What are TZDs?

TZDs, also called thiazolidinediones or “glitazones,” are a type of pill for type 2 diabetes. The generic names are:

  • Pioglitazone (used most often)
  • Rosiglitazone (rarely used)
TZDs help keep your blood glucose levels on target by decreasing insulin resistance and making body tissues more sensitive to insulin’s effects. Then glucose can enter your cells where it is needed. TZDs also cut down on the amount of glucose made by your liver, which can be far too much in people with type 2 diabetes.

Several other types of diabetes pills are available. Each type works in a different way. Rarely you might take a TZD as your only diabetes medicine but most often you take it with another type of diabetes pill, such as metformin or a sulfonylurea. Some people take combination pills that contain a TZD plus another type of diabetes medicine.

What are the potential benefits of TZDs?

TZDs can:

  • Keep blood glucose levels on target without causing low blood glucose (hypoglycemia.) Your risk for low blood glucose rises if you also take other diabetes medicines that can cause low blood glucose, such as a sulfonylurea or insulin.
  • Provide longer-lasting effectiveness. Many people with type 2 diabetes find that after several years of taking diabetes pills, the pills are not enough to keep blood glucose levels on target. TZDs might help your body control blood glucose levels for a longer time compared with other diabetes pills.
  • Raise HDL (“good”) cholesterol levels slightly. HDL cholesterol helps keep your blood vessels from getting blocked by removing harmful deposits.
  • Lower blood pressure slightly, helping to prevent heart and blood vessel problems.
  • Reduce fat in the liver, perhaps reversing fatty liver disease.

How do TZDs affect your risk for heart attack or stroke?

People with diabetes are at high risk for heart attacks and strokes. Researchers have studied the effects of TZDs. Some studies suggest that pioglitazone might lower your risk for a heart attack or a stroke. A few controversial studies suggest that rosiglitazone increases the risk of heart attacks, but other studies have not proven this. Still, rosiglitazone is no longer available in much of the world. In the United States, it can only be prescribed to people who cannot take other diabetes pills.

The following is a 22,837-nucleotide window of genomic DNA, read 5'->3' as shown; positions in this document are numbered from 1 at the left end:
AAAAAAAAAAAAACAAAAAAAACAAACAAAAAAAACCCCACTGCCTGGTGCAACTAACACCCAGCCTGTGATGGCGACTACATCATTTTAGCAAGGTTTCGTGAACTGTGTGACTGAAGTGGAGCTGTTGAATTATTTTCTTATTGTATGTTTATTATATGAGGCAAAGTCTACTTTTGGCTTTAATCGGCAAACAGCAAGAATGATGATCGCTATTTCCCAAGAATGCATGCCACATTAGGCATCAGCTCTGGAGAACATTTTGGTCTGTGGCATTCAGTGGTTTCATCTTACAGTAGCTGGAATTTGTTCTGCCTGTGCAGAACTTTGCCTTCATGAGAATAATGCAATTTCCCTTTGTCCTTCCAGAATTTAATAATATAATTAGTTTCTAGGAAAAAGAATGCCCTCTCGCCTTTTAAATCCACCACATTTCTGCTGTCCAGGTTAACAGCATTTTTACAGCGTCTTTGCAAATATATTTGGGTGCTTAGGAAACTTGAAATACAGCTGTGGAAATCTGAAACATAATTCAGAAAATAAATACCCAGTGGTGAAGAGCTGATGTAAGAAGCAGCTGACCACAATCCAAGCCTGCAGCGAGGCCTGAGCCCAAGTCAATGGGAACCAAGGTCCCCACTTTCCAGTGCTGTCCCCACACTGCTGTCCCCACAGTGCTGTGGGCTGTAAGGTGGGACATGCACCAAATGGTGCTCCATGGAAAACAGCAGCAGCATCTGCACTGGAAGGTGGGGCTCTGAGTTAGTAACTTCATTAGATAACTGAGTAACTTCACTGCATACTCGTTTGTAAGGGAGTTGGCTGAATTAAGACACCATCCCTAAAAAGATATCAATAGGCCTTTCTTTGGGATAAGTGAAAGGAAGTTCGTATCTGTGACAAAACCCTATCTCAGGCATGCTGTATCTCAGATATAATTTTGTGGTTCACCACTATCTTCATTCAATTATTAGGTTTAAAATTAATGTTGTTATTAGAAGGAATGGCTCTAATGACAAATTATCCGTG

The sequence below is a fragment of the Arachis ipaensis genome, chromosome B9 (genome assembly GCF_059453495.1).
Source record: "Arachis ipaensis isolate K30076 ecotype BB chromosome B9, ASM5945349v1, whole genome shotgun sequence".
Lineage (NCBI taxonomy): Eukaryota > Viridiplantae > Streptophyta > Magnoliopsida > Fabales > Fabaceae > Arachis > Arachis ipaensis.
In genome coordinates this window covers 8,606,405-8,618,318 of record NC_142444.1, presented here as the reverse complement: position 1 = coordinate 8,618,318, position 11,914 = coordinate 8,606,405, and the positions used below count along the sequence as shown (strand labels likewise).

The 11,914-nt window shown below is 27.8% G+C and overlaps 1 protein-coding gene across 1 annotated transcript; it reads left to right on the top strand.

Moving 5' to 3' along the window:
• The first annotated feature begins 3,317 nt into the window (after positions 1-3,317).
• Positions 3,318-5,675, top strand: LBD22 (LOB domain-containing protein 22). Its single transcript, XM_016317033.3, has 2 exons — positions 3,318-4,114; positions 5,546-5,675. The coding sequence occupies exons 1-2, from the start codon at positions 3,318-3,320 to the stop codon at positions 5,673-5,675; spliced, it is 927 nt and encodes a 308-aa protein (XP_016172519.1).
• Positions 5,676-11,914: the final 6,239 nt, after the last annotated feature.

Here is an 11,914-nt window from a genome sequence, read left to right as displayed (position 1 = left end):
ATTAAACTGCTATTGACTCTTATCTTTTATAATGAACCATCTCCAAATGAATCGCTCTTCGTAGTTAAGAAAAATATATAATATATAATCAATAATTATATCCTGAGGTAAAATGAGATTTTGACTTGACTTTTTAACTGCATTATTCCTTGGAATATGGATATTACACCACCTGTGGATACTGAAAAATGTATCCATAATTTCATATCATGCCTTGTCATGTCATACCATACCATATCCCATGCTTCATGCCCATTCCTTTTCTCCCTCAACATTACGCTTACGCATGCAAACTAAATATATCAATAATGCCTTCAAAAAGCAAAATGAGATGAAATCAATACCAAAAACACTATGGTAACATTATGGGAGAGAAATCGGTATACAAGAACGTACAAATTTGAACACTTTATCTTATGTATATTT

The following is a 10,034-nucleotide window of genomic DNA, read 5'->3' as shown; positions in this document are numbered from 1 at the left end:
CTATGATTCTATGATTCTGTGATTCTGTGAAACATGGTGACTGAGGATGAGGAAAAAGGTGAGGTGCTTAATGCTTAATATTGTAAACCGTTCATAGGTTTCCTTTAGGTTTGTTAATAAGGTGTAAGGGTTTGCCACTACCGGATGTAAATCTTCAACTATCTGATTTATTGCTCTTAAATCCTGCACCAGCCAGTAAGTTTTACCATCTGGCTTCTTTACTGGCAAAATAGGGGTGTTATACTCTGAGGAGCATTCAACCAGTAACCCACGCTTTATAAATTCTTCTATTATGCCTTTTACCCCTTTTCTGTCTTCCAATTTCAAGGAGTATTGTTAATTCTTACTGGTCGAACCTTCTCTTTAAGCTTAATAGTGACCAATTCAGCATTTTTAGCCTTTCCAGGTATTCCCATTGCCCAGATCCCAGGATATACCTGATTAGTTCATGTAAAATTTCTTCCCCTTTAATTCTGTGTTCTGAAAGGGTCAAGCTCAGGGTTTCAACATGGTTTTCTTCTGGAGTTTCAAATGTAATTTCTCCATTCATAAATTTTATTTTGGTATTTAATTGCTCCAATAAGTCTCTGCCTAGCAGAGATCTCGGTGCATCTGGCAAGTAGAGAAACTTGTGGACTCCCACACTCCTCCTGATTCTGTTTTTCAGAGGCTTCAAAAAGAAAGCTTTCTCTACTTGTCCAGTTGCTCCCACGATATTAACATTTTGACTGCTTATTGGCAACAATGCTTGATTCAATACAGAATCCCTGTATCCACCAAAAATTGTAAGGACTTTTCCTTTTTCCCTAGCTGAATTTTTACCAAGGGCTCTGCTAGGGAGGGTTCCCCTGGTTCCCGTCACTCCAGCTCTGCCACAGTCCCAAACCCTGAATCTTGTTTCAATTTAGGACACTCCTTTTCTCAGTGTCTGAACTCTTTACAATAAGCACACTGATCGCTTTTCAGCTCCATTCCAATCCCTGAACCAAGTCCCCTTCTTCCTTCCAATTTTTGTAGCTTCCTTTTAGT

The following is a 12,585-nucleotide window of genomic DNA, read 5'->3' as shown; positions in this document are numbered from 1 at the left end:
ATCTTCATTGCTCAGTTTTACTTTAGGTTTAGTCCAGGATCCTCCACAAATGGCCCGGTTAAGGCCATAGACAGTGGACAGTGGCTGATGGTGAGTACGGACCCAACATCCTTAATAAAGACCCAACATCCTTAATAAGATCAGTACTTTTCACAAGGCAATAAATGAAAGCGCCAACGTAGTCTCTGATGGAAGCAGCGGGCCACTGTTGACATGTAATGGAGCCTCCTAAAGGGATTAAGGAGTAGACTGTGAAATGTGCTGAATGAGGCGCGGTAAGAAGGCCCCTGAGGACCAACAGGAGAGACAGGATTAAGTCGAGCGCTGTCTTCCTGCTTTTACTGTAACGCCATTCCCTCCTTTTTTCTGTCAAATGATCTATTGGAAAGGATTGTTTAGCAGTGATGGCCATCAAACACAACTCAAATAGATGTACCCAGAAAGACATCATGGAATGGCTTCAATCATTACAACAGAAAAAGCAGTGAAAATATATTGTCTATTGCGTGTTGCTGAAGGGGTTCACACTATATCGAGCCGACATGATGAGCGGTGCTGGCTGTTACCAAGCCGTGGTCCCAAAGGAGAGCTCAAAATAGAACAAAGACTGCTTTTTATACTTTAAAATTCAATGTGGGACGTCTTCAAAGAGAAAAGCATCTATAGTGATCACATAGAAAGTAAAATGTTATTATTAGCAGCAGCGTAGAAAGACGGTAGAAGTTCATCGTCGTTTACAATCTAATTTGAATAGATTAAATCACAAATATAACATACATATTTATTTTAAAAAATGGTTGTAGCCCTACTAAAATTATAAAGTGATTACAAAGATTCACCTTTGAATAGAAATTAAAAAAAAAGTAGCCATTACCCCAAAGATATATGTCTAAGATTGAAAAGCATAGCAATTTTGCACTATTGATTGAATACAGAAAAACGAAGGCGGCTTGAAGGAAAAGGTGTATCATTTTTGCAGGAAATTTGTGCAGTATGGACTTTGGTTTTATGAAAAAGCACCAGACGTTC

What are the potential risks of TZDs?

TZDs risks include:

  • Raise the risk of congestive heart failure (CHF). CHF is a serious condition in which your heart can’t pump blood properly to other parts of your body. Then fluid builds up in your legs, ankles, and lungs, making it hard to breathe. If you already have CHF, taking a TZD can make it worse.
  • Cause weight gain—an average of about six to nine pounds.
  • Increase fluid retention and swelling, also called edema.
  • Increase the risk of broken bones, particularly in hands, arms, and feet.
  • It may cause toxic effects to the liver. Liver function tests should be monitored periodically and if you have any pre-existing liver disease at baseline, taking a TZD can make it worse. 
  • Raise the risk of anemia slightly. 
  • Increase the chances of getting pregnant in women who don’t have regular periods.
  • Decrease the effectiveness of birth control pills (pioglitazone only).

Some studies suggest that pioglitazone may increase the risk of bladder cancer, but this has not been proven. Even if a risk exists, it is very small. This is usually not an issue unless you have a personal or family history of bladder cancer.

If you have type 2 diabetes and want to find out if TZDs might be right for you, talk with your doctor.

Questions to ask your doctor

  • What kind of medicine do I need for my diabetes?
  • What are the risks and benefits of the medicine?
  • How often will I need check-ups?
  • What else can I do to stay healthy?
  • Should I see a diabetes educator?
  • Should I see an endocrinologist for my care?
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